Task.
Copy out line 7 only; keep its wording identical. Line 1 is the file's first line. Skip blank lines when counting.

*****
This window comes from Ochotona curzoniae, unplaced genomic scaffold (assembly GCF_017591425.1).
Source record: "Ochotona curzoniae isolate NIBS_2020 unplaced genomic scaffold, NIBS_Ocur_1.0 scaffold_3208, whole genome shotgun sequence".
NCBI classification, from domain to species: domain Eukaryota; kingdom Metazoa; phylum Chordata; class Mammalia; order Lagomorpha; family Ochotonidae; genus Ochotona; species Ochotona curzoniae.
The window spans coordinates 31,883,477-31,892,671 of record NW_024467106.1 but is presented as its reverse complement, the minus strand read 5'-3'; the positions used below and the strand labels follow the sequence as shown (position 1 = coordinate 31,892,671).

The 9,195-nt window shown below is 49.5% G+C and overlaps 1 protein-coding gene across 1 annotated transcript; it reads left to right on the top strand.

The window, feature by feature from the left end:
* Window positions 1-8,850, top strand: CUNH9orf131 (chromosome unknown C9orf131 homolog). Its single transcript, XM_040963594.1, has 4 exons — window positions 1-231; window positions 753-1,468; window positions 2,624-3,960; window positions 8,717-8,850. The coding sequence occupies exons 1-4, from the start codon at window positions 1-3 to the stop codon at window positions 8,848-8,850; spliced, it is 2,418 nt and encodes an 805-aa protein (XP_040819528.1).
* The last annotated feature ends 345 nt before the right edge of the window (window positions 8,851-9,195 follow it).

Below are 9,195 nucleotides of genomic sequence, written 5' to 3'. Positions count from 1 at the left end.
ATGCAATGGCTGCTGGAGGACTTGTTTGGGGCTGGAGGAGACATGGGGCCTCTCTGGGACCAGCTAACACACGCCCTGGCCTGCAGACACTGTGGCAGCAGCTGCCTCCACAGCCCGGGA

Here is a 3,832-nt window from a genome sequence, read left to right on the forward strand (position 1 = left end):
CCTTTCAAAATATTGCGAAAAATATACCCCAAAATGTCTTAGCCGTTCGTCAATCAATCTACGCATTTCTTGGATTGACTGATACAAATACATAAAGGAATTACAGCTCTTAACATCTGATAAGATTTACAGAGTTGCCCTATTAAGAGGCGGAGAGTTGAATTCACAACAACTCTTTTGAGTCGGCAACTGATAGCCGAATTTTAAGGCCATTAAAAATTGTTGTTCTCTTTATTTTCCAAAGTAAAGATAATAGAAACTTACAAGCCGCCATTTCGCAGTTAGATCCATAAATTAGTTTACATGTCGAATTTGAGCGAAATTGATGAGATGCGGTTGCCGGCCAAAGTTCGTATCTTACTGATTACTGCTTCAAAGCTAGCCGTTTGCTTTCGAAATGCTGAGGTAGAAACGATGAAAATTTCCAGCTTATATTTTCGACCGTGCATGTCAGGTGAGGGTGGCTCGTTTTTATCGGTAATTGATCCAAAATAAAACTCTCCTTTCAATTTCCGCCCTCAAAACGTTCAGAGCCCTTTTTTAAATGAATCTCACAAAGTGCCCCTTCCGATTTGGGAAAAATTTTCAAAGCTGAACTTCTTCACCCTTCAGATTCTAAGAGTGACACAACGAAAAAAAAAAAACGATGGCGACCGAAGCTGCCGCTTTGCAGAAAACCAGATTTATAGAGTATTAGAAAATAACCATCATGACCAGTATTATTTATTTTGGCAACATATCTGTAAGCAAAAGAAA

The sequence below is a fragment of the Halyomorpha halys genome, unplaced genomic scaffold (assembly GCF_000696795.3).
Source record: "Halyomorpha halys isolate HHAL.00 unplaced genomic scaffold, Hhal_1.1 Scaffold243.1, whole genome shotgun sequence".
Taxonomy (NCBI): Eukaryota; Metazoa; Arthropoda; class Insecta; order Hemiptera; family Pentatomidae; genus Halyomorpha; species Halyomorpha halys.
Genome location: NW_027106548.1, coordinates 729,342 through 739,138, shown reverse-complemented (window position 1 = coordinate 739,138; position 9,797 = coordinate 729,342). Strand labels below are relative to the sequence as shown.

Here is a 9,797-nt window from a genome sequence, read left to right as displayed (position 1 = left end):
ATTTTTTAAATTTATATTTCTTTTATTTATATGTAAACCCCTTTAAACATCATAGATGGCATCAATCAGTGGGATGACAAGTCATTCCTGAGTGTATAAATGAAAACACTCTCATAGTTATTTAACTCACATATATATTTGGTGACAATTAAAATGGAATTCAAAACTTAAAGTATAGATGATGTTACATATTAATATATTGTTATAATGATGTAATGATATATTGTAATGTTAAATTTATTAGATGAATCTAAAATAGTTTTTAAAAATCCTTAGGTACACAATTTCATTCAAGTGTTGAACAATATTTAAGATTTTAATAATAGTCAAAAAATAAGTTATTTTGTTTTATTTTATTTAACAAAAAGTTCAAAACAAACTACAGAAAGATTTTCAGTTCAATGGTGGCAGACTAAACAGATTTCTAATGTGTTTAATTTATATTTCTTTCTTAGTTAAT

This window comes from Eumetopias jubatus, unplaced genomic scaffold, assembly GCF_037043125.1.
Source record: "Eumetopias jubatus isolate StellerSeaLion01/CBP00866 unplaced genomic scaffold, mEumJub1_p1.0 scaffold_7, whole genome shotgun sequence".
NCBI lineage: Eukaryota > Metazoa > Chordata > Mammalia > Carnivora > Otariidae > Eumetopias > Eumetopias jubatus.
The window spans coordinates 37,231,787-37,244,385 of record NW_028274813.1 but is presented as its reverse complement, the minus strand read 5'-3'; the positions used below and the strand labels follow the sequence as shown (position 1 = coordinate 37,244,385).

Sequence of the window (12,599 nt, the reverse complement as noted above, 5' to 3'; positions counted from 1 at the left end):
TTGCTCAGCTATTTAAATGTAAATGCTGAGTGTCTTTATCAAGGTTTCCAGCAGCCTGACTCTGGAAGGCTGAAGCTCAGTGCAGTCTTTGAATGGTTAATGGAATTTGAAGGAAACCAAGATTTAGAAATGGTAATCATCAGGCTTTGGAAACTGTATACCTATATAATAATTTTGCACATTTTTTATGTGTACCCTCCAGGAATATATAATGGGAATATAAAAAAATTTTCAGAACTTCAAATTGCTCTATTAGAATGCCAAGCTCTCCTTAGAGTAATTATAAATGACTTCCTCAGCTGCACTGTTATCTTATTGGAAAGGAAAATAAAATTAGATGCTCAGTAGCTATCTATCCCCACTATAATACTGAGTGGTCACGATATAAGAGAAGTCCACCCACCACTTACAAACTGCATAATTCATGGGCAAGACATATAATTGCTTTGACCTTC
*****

* Window positions 1-8,850, top strand: CUNH9orf131 (chromosome unknown C9orf131 homolog). Its single transcript, XM_040963594.1, has 4 exons — window positions 1-231; window positions 753-1,468; window positions 2,624-3,960; window positions 8,717-8,850. The coding sequence occupies exons 1-4, from the start codon at window positions 1-3 to the stop codon at window positions 8,848-8,850; spliced, it is 2,418 nt and encodes an 805-aa protein (XP_040819528.1).